Caso opte também pelo formato Expandindo Dinamicamente, é interessante saber que após todo o sistema operacional estiver instalado no vhd, esse arquivo até tende a ficar com um tamanho menor em disco, assim que você iniciar por um outro SO, ficando conveniente para transportar para outro lugar. Porém, toda vez que iniciar o sistema operacional do vhd, ele irá expandir para o tamanho máximo que você configurou na opção acima, ou seja, 160 GB nesse caso, consumindo espaço do seu HD. E caso não tenha espaço suficiente, ele não irá iniciar seu sistema operacional.
Já o Tamanho Fixo consumirá sempre o tamanho que você forneceu na opção acima.

Uma dica aqui para não ter erros mais a frente é criar o arquivo vhd com seu nome menor do que 14 caracteres para não se deparar com a seguinte mensagem de erro “The pathname for a virtual disk must be fully qualified.”,  assim que estiver selecionando o vhd usando o diskpart nos próximos passos.

Você irá reparar que o novo disco VHD surge abaixo na tela do Gerenciador de Disco como Não Inicializado.
O próximo passo a fazer é inicializá-lo.

Clique com o Botão Direito no novo disco criado e
selecione a opção Inicializar Disco.

Confirme a ação com a opção MBR selecionada.

O disco vhd será iniciado rapidamente e irá exibir o status de Online logo em seguida.

CRIANDO UM VOLUME SIMPLES NO NOVO DISCO VHD ONLINE

Agora, clique com o botão direito em cima do espaço não alocado
e selecione a opção Novo Volume Simples.

No assistente do novo volume que irá surgir, deixe o tamanho máximo selecionado,
atribua a letra desejada ao novo drive, deixe o sistema de arquivo selecionado
como NTFS e dê o nome desejado para esse novo volume. Na última tela de resumo
das opções selecionadas clique no botão Finalizar.

Pronto, seu novo disco VHD está criado, online e pronto para ser anexado na fase de
instalação do sistema operacional, como um disco virtual.

ANEXANDO O ARQUIVO VHD CRIADO PARA A INSTALAÇÃO DO WINDOWS

De o boot com a mídia (DVD) do Windows Server 2008 Enterprise R2 – x64.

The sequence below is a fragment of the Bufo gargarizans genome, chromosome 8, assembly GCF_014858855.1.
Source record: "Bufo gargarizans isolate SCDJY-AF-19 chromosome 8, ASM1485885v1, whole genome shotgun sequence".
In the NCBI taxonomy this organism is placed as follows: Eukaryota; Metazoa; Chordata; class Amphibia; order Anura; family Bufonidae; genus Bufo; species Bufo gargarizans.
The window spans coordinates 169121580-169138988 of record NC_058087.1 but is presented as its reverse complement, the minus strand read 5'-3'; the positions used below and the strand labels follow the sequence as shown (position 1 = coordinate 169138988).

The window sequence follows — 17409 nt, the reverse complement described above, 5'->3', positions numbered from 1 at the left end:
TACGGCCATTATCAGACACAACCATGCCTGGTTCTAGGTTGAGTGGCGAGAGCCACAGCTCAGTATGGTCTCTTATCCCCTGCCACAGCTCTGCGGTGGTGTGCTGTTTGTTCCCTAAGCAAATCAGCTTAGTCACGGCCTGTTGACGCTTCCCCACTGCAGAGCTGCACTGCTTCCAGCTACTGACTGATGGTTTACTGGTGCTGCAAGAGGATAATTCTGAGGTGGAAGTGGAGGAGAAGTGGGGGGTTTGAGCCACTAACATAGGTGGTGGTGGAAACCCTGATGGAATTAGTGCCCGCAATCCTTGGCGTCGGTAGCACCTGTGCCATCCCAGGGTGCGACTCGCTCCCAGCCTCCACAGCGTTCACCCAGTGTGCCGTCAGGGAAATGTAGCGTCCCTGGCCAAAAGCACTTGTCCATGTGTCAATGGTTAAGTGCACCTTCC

Após selecionar as opções de idioma, na segunda tela Instalar Agora, 
pressione "SHIFT+F10" para carregar a console do prompt de comando.

Digite: diskpart.

Chegou a hora de anexar/vincular o novo disco VHD para a instalação do sistema operacional dentro desse arquivo.

Digite: select vdisk file=”Caminho do arquivo VHD” 
Exemplo:  select vdisk file=”C:\VHD\Teste.vhd”

Digite: attach vdisk

Saia do diskpart e do prompt de comando digitando: exit e exit.

Clique Instalar Agora 
e inicie a instalação do sistema operacional normalmente como de praxe.

Vá configurando os passos da instalação conforme desejado 
e quando chegar na tela Qual o tipo de instalação você deseja, 
selecione Custom/Personalizado.

Na tela Onde você deseja instalar o Windows, 
selecione o disco correspondente ao vhd que você criou 
e vinculou nos passos anteriores.

Geralmente ele está com o nome completo que você forneceu para ele nos passos iniciais.
Além disso, o tamanho total do disco equivale ao tamanho que você atribuiu no inicio das configurações.

Continue com a instalação do Windows.

Após terminar de instalar o sistema operacional e atualizar os drivers, você estará apto a criar seu ambiente de laboratórios, testes e apresentações desejado.

Pronto. A partir de agora você tem mais um sistema operacional instalado em sua máquina, com a diferença de que ele está instalado dentro de um arquivo de boot vhd – “VHD Bootable“.

Seguem algumas referências contendo explicações mais detalhadas sobre VHD Boot, vantagens e desvantagens dos tipos de formatos de discos e etc:

Como você pôde ver, é simples configurar um novo sistema operacional dentro de um arquivo virtual hard disk! Fácil de movê-lo par outro lugar, simples, e sem traumas caso algum erro aconteça no seu ambiente.

Silfarney Wallace | @silwallace